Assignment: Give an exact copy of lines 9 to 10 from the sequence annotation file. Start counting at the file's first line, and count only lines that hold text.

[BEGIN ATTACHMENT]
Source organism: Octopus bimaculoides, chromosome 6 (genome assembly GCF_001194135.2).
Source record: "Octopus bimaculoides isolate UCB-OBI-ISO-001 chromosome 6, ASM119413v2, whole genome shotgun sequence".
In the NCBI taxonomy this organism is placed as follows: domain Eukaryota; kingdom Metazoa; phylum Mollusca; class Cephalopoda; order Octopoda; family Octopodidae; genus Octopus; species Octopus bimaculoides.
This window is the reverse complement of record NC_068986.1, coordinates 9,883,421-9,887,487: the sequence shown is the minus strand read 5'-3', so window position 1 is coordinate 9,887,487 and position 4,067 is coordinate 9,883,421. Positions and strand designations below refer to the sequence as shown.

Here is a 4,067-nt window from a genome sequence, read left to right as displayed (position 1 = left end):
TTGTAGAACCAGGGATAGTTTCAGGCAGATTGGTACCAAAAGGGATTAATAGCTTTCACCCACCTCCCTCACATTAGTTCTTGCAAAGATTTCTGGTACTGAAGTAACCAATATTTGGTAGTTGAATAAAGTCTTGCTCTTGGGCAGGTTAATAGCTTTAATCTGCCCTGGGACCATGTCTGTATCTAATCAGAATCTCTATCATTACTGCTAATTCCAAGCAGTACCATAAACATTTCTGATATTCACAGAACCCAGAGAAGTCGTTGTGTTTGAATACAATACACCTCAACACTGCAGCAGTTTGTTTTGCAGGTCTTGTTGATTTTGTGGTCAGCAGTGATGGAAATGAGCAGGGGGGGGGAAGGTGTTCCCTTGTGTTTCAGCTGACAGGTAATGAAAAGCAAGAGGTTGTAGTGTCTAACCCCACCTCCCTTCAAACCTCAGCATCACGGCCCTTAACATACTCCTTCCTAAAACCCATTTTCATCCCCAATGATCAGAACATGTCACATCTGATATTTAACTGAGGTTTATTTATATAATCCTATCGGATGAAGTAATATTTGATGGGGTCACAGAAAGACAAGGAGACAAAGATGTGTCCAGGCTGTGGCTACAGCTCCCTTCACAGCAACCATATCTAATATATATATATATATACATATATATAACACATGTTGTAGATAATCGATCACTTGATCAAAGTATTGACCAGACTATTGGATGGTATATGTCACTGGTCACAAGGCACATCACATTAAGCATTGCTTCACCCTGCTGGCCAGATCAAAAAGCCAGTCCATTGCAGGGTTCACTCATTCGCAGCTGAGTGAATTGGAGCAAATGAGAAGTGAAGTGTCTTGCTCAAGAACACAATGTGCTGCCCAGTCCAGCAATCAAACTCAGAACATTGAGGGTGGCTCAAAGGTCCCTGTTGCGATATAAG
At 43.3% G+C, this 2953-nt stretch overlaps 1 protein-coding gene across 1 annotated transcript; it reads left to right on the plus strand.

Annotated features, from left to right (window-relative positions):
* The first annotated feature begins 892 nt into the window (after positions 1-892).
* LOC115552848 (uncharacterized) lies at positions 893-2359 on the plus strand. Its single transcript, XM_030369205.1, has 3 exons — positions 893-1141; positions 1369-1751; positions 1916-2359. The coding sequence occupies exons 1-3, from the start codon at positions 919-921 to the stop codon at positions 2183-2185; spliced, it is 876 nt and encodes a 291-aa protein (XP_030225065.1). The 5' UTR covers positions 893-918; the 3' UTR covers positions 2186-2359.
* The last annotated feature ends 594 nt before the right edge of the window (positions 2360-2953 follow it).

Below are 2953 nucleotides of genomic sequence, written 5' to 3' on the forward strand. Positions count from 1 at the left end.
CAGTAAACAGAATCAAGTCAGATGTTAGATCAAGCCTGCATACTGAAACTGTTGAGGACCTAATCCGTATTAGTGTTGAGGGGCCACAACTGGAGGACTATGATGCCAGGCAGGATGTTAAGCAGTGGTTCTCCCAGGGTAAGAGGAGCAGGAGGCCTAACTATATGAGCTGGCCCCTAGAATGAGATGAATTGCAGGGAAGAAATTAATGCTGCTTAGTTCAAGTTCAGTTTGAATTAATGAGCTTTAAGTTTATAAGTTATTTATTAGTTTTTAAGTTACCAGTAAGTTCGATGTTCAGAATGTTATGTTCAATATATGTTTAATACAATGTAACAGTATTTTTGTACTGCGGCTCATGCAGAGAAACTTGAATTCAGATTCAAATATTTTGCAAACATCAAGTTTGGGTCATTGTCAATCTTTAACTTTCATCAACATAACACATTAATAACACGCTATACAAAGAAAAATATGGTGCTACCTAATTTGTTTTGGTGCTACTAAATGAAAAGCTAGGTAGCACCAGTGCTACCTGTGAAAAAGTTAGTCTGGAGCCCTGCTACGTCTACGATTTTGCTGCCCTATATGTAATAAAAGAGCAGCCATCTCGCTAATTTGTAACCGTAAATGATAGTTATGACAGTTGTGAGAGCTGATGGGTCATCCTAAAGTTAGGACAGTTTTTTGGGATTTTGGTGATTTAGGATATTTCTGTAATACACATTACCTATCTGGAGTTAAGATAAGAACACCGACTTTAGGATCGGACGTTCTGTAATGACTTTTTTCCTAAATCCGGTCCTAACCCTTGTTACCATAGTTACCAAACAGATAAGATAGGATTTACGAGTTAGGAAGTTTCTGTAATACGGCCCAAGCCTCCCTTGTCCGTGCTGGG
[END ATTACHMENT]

* The first annotated feature begins 892 nt into the window (after positions 1-892).
* LOC115552848 (uncharacterized) lies at positions 893-2359 on the plus strand. Its single transcript, XM_030369205.1, has 3 exons — positions 893-1141; positions 1369-1751; positions 1916-2359. The coding sequence occupies exons 1-3, from the start codon at positions 919-921 to the stop codon at positions 2183-2185; spliced, it is 876 nt and encodes a 291-aa protein (XP_030225065.1). The 5' UTR covers positions 893-918; the 3' UTR covers positions 2186-2359.